Farmers ask Duterte to veto coco levy fund bill
A bicameral committee will take up the coco levy trust fund bill after the House of Representatives finally passed on third and final reading its version of the long-awaited and much-debated proposed law on Monday.
Both the Senate and House versions, however, are being vehemently opposed by industry groups which claimed they do not give priority to the interests of smallholder coconut farmers.
In fact, the Pambansang Kilusan ng Magbubukid sa Pilipinas (PKMP) has asked President Duterte to again veto the proposed bill “as a Christmas gift to the industry.”
“It’s better for us that the President veto the measure and we’ll just wait for the next administration. That is our only hope. That is better than to see the funding shared among government agencies. The money would just be stolen and wasted aimlessly,” said PKMP chair Eduardo Mora.
Among the provisions in the House version being opposed by industry groups was the proposal to allocate part of the coco levy fund to agencies, including the Department of Public Works and Highways and the Commission on Higher Education.
According to Joey Faustino, chair of the Coconut Industry Reform Movement (CIRM), these agencies “do not even have any participation at all in the industry,” arguing that the money will be put to better use if it is directed to the needs of the coconut industry.
No farmer participation
Omi Royandoyan of Centro Saka also stressed the lack of farmer participation in both the House and Senate bills, as well as the lack of limitations on potential beneficiaries.
This meant that even plantation owners would be entitled to the benefits of the bill against the groups’ proposal to impose a 5-hectare limit.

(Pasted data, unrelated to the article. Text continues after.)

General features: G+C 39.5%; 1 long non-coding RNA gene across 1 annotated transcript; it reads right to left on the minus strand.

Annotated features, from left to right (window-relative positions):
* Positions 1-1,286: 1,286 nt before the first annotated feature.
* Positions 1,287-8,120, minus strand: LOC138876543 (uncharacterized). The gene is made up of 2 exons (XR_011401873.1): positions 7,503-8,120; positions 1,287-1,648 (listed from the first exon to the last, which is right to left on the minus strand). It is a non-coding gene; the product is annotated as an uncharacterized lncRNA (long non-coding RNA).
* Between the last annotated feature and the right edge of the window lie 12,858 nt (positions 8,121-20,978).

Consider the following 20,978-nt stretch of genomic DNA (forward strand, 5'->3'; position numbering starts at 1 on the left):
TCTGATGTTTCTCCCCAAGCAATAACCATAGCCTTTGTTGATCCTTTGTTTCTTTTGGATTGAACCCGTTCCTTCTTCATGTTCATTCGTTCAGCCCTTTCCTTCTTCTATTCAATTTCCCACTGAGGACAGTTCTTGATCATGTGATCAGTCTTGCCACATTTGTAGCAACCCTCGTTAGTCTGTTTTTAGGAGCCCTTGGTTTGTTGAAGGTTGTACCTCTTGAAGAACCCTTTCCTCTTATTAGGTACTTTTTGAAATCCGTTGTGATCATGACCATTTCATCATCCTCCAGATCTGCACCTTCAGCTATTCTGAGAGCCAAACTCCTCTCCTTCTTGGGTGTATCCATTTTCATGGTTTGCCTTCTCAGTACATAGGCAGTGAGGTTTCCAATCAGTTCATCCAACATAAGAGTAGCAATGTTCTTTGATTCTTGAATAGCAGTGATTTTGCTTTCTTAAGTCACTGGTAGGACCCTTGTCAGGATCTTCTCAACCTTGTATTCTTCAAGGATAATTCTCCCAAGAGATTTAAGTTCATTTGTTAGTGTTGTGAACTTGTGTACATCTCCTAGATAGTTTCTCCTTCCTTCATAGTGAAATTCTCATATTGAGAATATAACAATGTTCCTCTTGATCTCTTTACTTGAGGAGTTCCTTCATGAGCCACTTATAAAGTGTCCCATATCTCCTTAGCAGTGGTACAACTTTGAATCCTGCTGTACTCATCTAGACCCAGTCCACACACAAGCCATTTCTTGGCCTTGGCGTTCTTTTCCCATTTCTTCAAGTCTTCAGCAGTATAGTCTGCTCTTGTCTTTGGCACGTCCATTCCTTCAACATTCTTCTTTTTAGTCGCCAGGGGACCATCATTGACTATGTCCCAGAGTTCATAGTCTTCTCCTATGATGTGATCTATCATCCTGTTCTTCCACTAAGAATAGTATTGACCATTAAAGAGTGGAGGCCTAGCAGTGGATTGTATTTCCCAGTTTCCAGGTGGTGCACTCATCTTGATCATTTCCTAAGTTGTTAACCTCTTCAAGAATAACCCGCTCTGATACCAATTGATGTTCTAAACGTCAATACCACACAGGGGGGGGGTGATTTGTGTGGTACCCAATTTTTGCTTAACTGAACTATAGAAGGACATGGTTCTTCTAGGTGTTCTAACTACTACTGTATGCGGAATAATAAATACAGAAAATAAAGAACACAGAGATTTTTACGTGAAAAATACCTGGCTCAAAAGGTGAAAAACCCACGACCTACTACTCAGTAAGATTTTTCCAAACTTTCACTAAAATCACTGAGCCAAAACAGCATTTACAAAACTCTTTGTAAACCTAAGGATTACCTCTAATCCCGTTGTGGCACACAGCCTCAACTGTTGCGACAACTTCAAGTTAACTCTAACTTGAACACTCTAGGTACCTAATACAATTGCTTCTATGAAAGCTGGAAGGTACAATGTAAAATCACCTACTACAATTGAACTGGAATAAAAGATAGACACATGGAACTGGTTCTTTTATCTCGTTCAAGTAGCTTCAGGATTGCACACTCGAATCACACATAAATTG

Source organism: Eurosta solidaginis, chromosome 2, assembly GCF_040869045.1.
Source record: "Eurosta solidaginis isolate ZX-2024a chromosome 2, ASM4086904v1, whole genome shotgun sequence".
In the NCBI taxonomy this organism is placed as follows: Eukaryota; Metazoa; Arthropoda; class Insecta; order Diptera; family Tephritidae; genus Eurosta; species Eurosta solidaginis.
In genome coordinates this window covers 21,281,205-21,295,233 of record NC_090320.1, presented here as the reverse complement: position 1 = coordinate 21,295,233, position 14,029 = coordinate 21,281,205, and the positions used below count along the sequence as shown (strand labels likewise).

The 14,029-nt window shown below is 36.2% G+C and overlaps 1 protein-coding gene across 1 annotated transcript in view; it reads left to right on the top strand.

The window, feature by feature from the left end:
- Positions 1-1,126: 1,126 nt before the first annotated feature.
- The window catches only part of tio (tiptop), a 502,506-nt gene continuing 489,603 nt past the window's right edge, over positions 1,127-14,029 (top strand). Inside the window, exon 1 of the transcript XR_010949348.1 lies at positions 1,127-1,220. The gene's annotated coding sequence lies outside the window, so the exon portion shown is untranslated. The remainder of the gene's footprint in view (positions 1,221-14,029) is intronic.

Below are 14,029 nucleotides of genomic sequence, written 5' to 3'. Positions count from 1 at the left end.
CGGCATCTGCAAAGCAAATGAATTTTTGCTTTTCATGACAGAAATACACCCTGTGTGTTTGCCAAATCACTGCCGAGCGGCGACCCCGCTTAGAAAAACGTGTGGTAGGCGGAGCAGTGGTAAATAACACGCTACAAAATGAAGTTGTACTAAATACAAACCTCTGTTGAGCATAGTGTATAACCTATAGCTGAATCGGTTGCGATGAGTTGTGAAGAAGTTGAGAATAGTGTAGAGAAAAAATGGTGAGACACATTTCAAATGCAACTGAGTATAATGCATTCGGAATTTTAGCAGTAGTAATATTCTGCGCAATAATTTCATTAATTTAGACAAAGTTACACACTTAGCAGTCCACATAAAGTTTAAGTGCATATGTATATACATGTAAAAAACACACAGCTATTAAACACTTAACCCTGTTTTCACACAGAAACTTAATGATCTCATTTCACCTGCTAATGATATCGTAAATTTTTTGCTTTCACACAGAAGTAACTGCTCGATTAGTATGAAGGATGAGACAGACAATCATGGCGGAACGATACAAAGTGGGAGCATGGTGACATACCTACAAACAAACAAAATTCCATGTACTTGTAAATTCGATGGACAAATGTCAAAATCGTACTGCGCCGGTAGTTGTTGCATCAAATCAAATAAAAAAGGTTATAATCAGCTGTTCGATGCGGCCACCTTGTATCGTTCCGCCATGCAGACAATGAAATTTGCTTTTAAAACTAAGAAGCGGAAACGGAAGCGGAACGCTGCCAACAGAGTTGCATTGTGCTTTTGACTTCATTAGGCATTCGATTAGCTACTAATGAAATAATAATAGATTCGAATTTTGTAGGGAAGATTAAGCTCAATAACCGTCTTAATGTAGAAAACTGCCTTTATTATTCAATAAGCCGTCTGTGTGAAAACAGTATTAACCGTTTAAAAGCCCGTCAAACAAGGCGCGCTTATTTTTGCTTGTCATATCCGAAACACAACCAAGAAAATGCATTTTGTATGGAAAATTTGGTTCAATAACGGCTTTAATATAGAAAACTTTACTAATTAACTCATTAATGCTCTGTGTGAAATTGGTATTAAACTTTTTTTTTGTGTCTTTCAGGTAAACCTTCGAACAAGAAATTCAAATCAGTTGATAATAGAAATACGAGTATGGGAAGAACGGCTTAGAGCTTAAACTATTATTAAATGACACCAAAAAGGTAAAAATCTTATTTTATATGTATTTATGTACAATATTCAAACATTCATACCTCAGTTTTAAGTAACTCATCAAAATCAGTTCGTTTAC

In addition, only P5 billion of the P75-billion fund—excluding the assets—would be released to the Philippine Coconut Authority with the rest to be placed in a trust fund managed by the government, without the participation of farmer representatives.
Faustino said the House bill was “silent on the obligation of the state to reconvey the monies in full” to coconut farmers as stated by the Supreme Court, adding that the measure was “simply a hoax and bound to benefit only the government.”
Uphold SC decision
“The House and Senate versions are basically [pushing for the] privatization of both funds and the assets,” Royandoyan noted. “We have forwarded our recommendations to uphold the Supreme Court decision that the fund must be ‘owned by the government in trust for the coconut farmers …’ We need all the assets to make farmers competitive and not dependent on coconut traders.”
The CIRM said it would also submit a letter to the Office of the President before Christmas to express the sentiments of its members.
Faustino said the proposed bills did not reflect the promise made by Mr. Duterte during his presidential campaign which was to return the billions of pesos to its real owners—the smallholder coconut farmers.The coco levy fund has an estimated value of P100 billion, including the assets. It has been sleeping in the government’s coffers for decades.
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